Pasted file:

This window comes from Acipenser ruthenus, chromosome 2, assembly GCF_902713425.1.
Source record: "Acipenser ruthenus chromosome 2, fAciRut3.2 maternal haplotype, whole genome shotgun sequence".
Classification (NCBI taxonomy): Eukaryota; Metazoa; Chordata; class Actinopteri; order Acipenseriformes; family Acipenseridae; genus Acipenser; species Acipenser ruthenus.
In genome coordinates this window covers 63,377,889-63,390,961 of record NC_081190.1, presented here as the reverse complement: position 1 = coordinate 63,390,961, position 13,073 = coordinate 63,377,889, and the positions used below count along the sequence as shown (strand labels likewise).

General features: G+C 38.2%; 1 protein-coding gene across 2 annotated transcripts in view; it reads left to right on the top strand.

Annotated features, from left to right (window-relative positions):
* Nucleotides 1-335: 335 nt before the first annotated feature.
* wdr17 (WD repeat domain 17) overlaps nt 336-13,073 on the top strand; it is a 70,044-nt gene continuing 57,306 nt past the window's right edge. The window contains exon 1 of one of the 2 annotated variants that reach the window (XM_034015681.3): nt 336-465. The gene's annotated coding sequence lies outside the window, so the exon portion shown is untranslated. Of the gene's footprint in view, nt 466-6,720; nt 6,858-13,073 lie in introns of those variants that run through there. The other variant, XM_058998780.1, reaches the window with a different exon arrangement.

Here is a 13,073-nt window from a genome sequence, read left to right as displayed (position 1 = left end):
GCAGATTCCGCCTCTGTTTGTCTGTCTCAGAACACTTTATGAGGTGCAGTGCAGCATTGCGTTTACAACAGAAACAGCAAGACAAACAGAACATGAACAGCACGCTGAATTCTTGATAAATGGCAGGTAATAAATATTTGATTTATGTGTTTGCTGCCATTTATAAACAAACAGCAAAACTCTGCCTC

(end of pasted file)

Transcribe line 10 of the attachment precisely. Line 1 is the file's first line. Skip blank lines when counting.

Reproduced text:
GCAGATTCCGCCTCTGTTTGTCTGTCTCAGAACACTTTATGAGGTGCAGTGCAGCATTGCGTTTACAACAGAAACAGCAAGACAAACAGAACATGAACAGCACGCTGAATTCTTGATAAATGGCAGGTAATAAATATTTGATTTATGTGTTTGCTGCCATTTATAAACAAACAGCAAAACTCTGCCTC